Monday, April 09, 2018

Baby Dykes in Danger: The School to Prison Pipeline

By Kelly Cogswell

I'm trying to remember what school was like. Having to beg permission to pee. Grades that seemed almost arbitrary. Hallways where boys regularly grabbed or pinched my ass. I didn't know if they did that to all the girls, or just me, because I never told anyone, or even think about it. Why would you? I was taught girls were always in danger. Always prey. Don't wear short skirts or make-up. Don't call attention to yourself.

I didn't, but walking home from high school, white guys from the neighborhood would still inch along behind me in their cars. Sometimes they'd say something, sometimes they'd just lurk. That's when I started to walk like the black guys, with a confident, "don't fuck with me" stride.

My classmates, anyway, were okay. I wasn't actually bullied for being a dyke, which was good, because I didn't know I was one yet. That was in the Seventies and Eighties, and I had no role models. Not one student or teacher was out-- though rumors burned hot. He's a faggot. She's a lezzzzzz.

I didn't see myself in the hiss, but try to imagine myself in school now that things have changed, kind of. Having a woman teacher I know for a fact is a dyke. Wondering whether or not to go to a meeting of the Gay and Straight Alliance. A 2015 study found that LGBT youth were 91 percent more likely to be bullied than kids perceived as straight. I wonder if it was always like that, or if the problem is worse now that kids like me can put a name to their difference—and so can the other kids. I don't think I would have dared. It would have gotten back to my mother whom I can't imagine as anything other than a panicky homophobe even in her dementia, afraid someone might think she is gay, because she used the word girlfriend.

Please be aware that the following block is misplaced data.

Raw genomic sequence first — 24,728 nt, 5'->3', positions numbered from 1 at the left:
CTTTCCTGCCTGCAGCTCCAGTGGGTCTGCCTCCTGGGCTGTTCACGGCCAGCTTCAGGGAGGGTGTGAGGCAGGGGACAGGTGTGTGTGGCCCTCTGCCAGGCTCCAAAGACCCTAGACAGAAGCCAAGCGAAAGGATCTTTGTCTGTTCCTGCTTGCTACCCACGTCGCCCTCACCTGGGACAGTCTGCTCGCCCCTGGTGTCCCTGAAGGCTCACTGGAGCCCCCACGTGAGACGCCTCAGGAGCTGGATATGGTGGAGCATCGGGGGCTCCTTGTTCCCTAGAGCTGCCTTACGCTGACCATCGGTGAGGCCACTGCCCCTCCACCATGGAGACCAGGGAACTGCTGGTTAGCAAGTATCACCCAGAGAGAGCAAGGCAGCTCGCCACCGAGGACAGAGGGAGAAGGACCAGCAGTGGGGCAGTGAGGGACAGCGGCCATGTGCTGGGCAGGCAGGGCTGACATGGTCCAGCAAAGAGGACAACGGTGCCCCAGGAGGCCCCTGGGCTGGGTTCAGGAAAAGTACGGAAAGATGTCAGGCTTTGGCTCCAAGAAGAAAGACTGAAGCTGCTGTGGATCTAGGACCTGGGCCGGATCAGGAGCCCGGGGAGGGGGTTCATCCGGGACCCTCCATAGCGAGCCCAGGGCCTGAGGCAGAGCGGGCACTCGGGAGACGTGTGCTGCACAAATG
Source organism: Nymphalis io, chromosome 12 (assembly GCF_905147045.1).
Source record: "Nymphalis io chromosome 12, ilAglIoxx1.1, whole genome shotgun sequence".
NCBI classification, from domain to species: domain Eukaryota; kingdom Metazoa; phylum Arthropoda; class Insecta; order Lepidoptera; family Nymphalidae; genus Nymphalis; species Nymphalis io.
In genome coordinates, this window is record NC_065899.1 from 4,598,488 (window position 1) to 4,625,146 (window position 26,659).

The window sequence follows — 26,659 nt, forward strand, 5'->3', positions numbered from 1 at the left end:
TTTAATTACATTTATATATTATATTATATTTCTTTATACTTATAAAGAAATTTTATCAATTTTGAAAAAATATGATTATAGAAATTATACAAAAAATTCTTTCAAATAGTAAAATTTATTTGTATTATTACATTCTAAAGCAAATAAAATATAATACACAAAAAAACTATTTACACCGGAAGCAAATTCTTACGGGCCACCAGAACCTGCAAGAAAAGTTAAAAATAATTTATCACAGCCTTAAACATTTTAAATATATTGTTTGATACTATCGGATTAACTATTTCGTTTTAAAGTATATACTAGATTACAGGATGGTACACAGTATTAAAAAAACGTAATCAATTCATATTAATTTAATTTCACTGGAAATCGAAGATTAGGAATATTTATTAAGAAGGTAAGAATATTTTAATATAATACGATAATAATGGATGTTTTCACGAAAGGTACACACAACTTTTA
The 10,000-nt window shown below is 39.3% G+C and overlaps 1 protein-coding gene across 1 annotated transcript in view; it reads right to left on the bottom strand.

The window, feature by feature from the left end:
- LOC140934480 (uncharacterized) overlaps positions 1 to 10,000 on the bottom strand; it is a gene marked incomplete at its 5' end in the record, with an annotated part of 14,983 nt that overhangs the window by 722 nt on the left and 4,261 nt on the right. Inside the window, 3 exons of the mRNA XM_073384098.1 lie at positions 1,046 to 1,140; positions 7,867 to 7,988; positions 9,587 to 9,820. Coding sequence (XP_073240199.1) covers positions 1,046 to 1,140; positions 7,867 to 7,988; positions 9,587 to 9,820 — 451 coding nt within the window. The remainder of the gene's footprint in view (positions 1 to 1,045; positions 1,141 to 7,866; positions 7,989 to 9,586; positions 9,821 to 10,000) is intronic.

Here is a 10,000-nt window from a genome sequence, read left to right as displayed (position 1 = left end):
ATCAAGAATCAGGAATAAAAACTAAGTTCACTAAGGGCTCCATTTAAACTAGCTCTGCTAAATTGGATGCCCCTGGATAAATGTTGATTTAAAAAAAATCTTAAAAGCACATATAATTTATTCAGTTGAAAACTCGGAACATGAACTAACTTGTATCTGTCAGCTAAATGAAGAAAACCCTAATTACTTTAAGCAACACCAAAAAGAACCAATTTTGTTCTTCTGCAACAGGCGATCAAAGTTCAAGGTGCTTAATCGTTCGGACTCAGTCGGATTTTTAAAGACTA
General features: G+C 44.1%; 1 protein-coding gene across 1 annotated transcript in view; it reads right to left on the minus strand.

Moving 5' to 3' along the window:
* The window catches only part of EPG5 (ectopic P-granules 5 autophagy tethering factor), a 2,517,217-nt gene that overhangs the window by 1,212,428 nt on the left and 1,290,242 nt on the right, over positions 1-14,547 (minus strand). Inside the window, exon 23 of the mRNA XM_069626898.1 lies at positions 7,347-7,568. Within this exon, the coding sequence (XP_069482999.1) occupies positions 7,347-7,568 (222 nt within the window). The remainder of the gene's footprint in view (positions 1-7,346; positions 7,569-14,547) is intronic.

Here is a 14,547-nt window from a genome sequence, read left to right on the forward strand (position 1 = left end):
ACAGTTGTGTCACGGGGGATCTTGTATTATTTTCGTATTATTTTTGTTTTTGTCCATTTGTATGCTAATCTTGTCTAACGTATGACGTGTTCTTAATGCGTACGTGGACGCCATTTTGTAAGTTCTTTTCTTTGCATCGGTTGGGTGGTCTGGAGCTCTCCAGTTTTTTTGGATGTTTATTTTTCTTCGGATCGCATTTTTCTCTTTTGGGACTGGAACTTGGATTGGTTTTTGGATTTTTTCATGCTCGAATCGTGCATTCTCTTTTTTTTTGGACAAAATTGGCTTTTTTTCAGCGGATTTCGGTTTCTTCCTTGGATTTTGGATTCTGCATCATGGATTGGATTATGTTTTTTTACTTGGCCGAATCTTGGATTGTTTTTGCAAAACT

We don't talk enough about how vulnerable young queers still are. We especially don't talk about lesbian and bi girls. Earlier this year, Joel Mittleman, a Ph.D. candidate in sociology at Princeton crunched the numbers in their ongoing "Fragile Families and Childhood Wellbeing Study," and discovered that LGBT teens were 29 percent more likely to be suspended or expelled than their straight peers. But when he broke it down by sex, he found that there was almost no additional risk for boys. It was queer girls who skewed the numbers, being 95, NINETY-FIVE! percent more likely to be disciplined at school than their straight peers.

I don't know how to fathom that. Not just that it happens, but that I didn't know. Or that the school to prison pipeline isn't just for young black men. Mittleman noted that “…sexual minority girls are dramatically overrepresented in the juvenile justice system in a way that sexual minority boys are not.” Become known as a "disciplinary" problem, pretty soon they just call the cops. No matter that half the times young dykes get in fights it's because they finally decided to fight back against their tormenting bullies.